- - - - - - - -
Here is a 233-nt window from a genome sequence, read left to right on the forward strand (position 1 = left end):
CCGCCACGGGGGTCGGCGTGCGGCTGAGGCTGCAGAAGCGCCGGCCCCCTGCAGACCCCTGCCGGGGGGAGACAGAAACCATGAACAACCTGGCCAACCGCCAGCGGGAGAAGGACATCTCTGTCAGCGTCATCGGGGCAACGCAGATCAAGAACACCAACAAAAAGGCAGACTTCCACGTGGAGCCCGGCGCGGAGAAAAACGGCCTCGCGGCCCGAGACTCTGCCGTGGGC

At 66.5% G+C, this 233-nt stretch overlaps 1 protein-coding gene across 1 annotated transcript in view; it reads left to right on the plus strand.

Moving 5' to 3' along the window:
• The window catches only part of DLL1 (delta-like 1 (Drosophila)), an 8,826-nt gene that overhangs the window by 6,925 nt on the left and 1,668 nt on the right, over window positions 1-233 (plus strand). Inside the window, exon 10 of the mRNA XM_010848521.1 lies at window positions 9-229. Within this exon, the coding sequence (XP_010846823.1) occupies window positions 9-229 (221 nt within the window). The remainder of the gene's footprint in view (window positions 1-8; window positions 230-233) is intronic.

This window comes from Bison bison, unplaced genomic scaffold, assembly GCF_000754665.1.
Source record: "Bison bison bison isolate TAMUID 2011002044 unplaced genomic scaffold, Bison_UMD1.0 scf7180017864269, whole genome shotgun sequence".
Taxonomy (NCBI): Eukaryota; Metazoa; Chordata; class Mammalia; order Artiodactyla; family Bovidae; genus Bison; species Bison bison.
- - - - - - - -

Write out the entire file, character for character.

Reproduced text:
Here is a 233-nt window from a genome sequence, read left to right on the forward strand (position 1 = left end):
CCGCCACGGGGGTCGGCGTGCGGCTGAGGCTGCAGAAGCGCCGGCCCCCTGCAGACCCCTGCCGGGGGGAGACAGAAACCATGAACAACCTGGCCAACCGCCAGCGGGAGAAGGACATCTCTGTCAGCGTCATCGGGGCAACGCAGATCAAGAACACCAACAAAAAGGCAGACTTCCACGTGGAGCCCGGCGCGGAGAAAAACGGCCTCGCGGCCCGAGACTCTGCCGTGGGC

At 66.5% G+C, this 233-nt stretch overlaps 1 protein-coding gene across 1 annotated transcript in view; it reads left to right on the plus strand.

Moving 5' to 3' along the window:
• The window catches only part of DLL1 (delta-like 1 (Drosophila)), an 8,826-nt gene that overhangs the window by 6,925 nt on the left and 1,668 nt on the right, over window positions 1-233 (plus strand). Inside the window, exon 10 of the mRNA XM_010848521.1 lies at window positions 9-229. Within this exon, the coding sequence (XP_010846823.1) occupies window positions 9-229 (221 nt within the window). The remainder of the gene's footprint in view (window positions 1-8; window positions 230-233) is intronic.

This window comes from Bison bison, unplaced genomic scaffold, assembly GCF_000754665.1.
Source record: "Bison bison bison isolate TAMUID 2011002044 unplaced genomic scaffold, Bison_UMD1.0 scf7180017864269, whole genome shotgun sequence".
Taxonomy (NCBI): Eukaryota; Metazoa; Chordata; class Mammalia; order Artiodactyla; family Bovidae; genus Bison; species Bison bison.